I was recently checking out how much of my computer memory I've used, and, well, it's a lot. Most of that is thanks to the podcasts I have downloaded here.
Ah, my podcasts. I use iTunes as my podcast/mp3 library. And I'm one of those crotchety old people who just likes things they way they used to be. I kind of wish I had never updated iTunes, ever. I used to be able to delete episodes of podcasts I'd listened to. However, not only did the update of iTunes delete a few years' worth of a couple of my podcasts (The Splendid Table and The Dinner Party Download), it also made it freaking impossible for me to actually delete some of my listened-to podcast episodes. I delete them and the next time I open iTunes they start downloading again. This doesn't always happen, but it does it enough to make me batty. If I keep deleting and it keeps downloading, I have a hard time keeping track of what I've actually listened to.
Anyhow, back to the whole podcasts-eating-all-of-my-computer-memory thing. I've been trying to get rid of podcasts I know that I won't listen to. I recently deleted several hundred episodes of Slate's Culture Gabfest (pretty sure that's what it was called). I don't know why I even think I might listen to pop culture podcasts. I'm always years behind and I pretty much never know what they're talking about (for instance, I'm still not sure who exactly Amy Schumer is...or whether I spelled her name right). So I took the entire podcast out of my library, unsubscribed. That opened up some space.
But then, as I was planning our homeschooling, I subscribed to four new podcasts.
I like to think of my podcast library as aspirational. I might eventually one day get around to listening to all I have. I keep up with very few of them pretty regularly. In the meantime, I have over 10,000 episodes I haven't listened to. Sheesh. Kind of like my books: I'll never get to them all. (If only I could figure out how to live without sleep....)
Speaking of podcasts and decluttering: There are two elements of two different podcasts I really like and am thinking about adding here. (And now I wonder who I am talking to at the moment. Other than myself. No one. Spambots. Yep.):
NPR Politics Podcast does this segment "What can't you let go of?" about something political or not that has stuck with the podcasters that week.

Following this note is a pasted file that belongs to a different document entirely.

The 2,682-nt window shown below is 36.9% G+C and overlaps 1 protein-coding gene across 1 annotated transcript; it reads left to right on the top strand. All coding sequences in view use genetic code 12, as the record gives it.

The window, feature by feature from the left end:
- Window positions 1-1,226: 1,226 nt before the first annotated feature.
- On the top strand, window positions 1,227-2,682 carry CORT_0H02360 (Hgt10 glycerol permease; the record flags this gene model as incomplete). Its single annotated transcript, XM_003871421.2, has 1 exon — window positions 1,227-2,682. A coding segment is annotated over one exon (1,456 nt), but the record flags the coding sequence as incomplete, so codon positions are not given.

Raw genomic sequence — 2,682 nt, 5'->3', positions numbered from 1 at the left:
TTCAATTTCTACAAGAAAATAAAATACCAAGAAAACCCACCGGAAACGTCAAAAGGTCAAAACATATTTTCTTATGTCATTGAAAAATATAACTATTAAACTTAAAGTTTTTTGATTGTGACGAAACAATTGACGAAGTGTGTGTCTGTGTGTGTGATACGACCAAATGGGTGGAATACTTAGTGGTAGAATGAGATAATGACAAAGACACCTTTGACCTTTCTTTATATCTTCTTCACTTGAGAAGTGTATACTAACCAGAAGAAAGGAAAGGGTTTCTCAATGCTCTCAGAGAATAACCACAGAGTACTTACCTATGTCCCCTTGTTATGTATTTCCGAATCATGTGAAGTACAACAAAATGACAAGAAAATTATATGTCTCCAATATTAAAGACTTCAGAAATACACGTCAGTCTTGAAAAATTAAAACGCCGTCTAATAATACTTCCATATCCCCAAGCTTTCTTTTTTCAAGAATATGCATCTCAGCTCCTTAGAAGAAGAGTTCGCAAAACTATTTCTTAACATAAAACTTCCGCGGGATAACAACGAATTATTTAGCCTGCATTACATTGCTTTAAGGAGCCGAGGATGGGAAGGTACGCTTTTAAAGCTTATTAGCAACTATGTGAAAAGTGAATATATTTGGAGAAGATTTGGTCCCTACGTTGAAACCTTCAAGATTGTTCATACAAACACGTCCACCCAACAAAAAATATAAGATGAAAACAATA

Tsh Oxenreider of The Simple Show (previously The Art of Simple) ends with "what's making me happy?"
So my "what I can't let go of" is actually something I just read (I'm in the middle of the article), but that is probably going to stick with me for a few days. In "Marie Kondo and the Ruthless War on Stuff," Taffy Brodesser-Akner writes about going to the US's National Association of Professional Organizers conference: "At Conference, I met women who organize basements. I met women who organize digital clutter. I met women who organize photos. I met women who categorized themselves as 'solopreneurs,' which, what’s that now? I met a woman who organizes thoughts, and please don’t move onto the next sentence until you’ve truly absorbed that: I met a woman who charges $100 per hour for the organization of thoughts."
Given what I started this post with, I could probably use a digital organizer. And I can't help but wonder how the thought organizer works, but I also can't help but wonder if it's not something akin to a therapist (without a degree?).
Ok, finally, my "what's making me happy" thing is actually another podcast: What Should I Read Next? which I actually learned about from The Simple Show. Anne Bogel, the host, talks to various people (hmm, I guess I don't pay much attention to who the people are or how she comes across them...I'm guessing they're her friends) about, amazingly enough, books. Each episode has a guest. Bogel asks the guest to list three books they love, one they hate, and what they're reading right now. Then she recommends three books for them. (She did recommend a Twitter account to someone). I'm listening from the beginning and am only on episode nine right now.